2022-23 Regulatory Decisions Report

Executive Summary

1. The Regulatory Decision-Making (RDM) report has been published annually since November 2020. It provides an overview of the Bar Standard Board’s core regulatory operations, namely the Contact & Assessment, Authorisations, Investigations & Enforcement and Supervision Teams.

2.  We have slimmed down this year’s RDM report to make it more accessible, engaging, and easier to understand. We will also be publishing the report as an expandable web page for the first time. Under the new format, we have included information about performance against our regulatory decision key performance indicators (KPIs). We will continue to publish an accompanying statistical report, which now includes charts and graphs that were previously included in the body of the RDM report.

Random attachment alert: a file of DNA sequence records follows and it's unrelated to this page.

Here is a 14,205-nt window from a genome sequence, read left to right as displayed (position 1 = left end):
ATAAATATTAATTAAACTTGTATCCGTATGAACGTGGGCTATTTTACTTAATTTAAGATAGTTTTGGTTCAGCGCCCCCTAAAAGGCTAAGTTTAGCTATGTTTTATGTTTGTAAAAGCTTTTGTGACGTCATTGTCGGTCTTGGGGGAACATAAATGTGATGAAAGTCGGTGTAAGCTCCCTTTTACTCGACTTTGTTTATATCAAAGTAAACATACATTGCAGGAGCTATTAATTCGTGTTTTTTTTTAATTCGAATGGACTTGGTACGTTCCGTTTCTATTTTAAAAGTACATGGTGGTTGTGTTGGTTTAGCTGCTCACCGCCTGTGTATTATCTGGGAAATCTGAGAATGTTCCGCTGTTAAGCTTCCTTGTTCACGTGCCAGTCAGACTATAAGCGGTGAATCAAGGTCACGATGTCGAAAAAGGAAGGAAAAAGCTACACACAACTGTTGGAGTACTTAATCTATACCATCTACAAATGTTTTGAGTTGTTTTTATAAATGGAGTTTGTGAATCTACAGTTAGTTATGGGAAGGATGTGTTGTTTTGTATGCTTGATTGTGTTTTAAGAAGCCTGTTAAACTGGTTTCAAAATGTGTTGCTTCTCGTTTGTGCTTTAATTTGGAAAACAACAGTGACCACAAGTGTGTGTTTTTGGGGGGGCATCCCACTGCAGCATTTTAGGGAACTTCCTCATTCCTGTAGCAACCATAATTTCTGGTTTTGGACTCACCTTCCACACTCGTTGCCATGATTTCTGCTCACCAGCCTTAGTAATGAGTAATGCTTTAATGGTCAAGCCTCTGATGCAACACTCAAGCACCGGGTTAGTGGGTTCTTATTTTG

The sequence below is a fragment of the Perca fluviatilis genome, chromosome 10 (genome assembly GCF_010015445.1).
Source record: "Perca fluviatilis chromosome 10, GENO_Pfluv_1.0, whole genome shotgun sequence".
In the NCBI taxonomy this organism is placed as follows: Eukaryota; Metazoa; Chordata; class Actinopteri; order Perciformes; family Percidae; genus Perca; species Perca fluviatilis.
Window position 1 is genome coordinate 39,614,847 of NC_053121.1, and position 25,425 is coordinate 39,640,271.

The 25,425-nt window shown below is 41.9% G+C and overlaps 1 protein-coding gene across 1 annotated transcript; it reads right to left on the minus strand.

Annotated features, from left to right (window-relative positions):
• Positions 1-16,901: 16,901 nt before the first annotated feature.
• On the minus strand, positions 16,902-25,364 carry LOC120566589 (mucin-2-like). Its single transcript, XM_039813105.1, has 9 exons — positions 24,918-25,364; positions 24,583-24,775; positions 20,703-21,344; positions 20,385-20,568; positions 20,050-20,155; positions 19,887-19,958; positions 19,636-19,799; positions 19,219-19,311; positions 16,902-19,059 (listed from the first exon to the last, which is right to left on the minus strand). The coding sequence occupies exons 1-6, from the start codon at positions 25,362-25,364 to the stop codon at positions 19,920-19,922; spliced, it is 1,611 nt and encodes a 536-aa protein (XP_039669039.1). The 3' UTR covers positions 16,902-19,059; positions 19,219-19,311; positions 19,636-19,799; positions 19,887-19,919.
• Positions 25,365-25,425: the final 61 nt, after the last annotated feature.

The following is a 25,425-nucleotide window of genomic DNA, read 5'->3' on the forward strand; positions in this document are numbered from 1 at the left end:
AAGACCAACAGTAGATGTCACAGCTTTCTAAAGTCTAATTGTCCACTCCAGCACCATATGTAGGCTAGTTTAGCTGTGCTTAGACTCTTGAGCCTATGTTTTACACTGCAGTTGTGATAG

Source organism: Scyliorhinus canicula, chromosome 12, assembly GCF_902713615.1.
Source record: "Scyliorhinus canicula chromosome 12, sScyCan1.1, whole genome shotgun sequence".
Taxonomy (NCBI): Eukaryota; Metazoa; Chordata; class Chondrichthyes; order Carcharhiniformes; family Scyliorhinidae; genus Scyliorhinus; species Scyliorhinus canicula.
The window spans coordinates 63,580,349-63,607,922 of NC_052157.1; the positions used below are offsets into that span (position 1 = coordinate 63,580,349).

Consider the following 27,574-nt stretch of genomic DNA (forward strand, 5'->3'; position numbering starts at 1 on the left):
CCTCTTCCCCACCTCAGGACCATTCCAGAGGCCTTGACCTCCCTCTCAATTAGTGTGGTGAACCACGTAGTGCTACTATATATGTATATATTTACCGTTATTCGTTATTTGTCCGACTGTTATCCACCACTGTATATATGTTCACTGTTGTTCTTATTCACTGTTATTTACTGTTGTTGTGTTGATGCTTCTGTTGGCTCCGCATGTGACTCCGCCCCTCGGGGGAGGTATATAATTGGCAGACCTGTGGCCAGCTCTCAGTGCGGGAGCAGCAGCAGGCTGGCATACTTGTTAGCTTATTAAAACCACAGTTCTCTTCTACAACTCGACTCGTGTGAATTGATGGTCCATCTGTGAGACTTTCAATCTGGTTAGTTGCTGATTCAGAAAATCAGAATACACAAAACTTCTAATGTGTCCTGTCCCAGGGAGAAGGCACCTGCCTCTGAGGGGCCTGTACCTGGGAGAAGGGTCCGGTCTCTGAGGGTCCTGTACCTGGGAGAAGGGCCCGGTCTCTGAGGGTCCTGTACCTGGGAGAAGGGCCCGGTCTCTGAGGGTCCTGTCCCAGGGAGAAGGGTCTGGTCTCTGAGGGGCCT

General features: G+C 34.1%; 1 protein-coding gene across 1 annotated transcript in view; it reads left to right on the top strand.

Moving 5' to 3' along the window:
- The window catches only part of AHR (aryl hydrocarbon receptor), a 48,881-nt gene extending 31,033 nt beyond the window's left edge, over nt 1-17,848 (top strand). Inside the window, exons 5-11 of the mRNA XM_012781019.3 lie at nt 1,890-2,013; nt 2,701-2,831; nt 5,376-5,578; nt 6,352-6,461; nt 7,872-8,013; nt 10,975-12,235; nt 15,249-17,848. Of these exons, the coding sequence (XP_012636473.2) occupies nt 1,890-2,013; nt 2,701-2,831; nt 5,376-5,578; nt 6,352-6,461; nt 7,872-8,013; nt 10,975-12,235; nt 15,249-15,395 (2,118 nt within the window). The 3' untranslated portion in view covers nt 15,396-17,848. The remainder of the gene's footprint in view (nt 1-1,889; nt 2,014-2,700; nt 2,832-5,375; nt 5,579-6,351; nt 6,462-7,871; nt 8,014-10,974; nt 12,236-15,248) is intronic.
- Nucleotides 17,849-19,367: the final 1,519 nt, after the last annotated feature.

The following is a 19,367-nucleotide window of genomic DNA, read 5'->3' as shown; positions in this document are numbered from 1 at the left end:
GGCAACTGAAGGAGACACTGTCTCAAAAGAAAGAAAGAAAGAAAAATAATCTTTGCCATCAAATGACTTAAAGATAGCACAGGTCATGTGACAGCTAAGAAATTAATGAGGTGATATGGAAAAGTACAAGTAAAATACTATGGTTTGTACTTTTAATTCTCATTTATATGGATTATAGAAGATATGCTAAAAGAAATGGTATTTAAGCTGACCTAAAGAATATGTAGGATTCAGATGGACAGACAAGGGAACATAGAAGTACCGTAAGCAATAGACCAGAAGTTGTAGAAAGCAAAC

3.   This report covers 2022/2023. Early in 2022, the BSB was the target of a cyber- attack. This effectively brought our regulatory operations to a halt for a number of weeks, resulting in a backlog of cases building up. Our focus this year has therefore been delivering our core operations more efficiently, clearing backlogs, reducing caseloads, improving performance, and making sure that we are properly staffed within our operational teams.

4.  Despite the challenges we’ve faced, there have been a number of notable successes this year. The teams have maintained a very high level of quality in their decision making, which is borne out in the reports from the Independent Reviewers. We have nearly completed the transition of Pupillage Training Organisations (PTOs) to authorised status under our new regime. We have also undertaken work to secure the integrity of the Bar course exams and provided support to pupils and pupillage providers.